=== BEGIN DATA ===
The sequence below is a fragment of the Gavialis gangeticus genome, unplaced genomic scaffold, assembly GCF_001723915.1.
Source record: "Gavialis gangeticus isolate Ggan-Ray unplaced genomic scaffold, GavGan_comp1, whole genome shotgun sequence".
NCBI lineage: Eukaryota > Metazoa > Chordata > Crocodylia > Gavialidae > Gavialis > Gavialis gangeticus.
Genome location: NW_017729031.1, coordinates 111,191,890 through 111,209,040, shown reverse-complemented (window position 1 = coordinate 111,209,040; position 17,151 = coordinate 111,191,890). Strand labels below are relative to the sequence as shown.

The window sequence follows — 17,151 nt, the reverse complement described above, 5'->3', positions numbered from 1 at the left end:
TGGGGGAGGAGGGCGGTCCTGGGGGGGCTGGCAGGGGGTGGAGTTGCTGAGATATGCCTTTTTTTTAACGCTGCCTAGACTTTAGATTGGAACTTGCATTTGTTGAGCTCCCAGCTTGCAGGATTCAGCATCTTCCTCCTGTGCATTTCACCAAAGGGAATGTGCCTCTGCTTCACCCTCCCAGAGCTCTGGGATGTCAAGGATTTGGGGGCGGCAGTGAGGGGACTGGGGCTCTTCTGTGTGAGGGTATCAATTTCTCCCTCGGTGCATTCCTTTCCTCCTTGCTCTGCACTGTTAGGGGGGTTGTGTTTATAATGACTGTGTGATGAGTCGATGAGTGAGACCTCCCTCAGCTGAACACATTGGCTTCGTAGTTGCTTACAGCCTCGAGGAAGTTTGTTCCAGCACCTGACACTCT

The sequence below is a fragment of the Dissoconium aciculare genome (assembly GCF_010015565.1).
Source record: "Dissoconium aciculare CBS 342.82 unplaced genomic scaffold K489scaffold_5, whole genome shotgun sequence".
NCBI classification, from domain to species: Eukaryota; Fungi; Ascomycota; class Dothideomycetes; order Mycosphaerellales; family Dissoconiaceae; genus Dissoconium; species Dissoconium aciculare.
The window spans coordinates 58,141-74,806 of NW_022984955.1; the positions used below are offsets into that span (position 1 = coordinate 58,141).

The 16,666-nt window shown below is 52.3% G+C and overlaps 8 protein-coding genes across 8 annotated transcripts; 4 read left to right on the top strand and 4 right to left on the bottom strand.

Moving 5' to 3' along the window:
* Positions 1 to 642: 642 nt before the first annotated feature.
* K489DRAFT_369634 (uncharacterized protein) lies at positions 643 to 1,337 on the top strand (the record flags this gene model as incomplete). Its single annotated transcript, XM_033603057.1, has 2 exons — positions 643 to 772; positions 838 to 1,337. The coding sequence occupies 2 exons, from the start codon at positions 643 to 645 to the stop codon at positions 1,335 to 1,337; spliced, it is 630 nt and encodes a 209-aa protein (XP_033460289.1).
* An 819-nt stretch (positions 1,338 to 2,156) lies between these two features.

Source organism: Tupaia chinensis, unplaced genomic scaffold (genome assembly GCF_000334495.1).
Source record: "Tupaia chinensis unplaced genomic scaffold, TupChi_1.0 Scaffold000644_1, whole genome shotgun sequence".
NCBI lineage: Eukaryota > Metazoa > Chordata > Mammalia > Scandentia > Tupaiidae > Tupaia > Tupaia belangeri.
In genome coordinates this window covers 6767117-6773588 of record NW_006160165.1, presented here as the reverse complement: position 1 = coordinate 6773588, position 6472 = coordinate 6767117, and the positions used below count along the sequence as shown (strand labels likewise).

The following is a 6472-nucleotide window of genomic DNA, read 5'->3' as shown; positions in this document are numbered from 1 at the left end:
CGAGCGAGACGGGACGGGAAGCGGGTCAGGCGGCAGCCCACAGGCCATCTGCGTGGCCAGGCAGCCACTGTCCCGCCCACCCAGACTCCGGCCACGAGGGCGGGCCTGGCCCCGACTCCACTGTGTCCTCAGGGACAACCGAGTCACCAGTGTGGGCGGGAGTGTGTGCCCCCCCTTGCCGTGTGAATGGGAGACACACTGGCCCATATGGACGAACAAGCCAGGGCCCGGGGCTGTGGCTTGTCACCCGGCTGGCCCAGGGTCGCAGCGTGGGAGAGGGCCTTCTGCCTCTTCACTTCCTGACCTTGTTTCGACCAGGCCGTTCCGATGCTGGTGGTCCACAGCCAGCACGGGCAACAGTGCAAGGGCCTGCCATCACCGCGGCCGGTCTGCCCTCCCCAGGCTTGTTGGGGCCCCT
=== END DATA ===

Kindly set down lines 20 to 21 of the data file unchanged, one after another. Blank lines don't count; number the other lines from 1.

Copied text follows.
The following is a 6472-nucleotide window of genomic DNA, read 5'->3' as shown; positions in this document are numbered from 1 at the left end:
CGAGCGAGACGGGACGGGAAGCGGGTCAGGCGGCAGCCCACAGGCCATCTGCGTGGCCAGGCAGCCACTGTCCCGCCCACCCAGACTCCGGCCACGAGGGCGGGCCTGGCCCCGACTCCACTGTGTCCTCAGGGACAACCGAGTCACCAGTGTGGGCGGGAGTGTGTGCCCCCCCTTGCCGTGTGAATGGGAGACACACTGGCCCATATGGACGAACAAGCCAGGGCCCGGGGCTGTGGCTTGTCACCCGGCTGGCCCAGGGTCGCAGCGTGGGAGAGGGCCTTCTGCCTCTTCACTTCCTGACCTTGTTTCGACCAGGCCGTTCCGATGCTGGTGGTCCACAGCCAGCACGGGCAACAGTGCAAGGGCCTGCCATCACCGCGGCCGGTCTGCCCTCCCCAGGCTTGTTGGGGCCCCT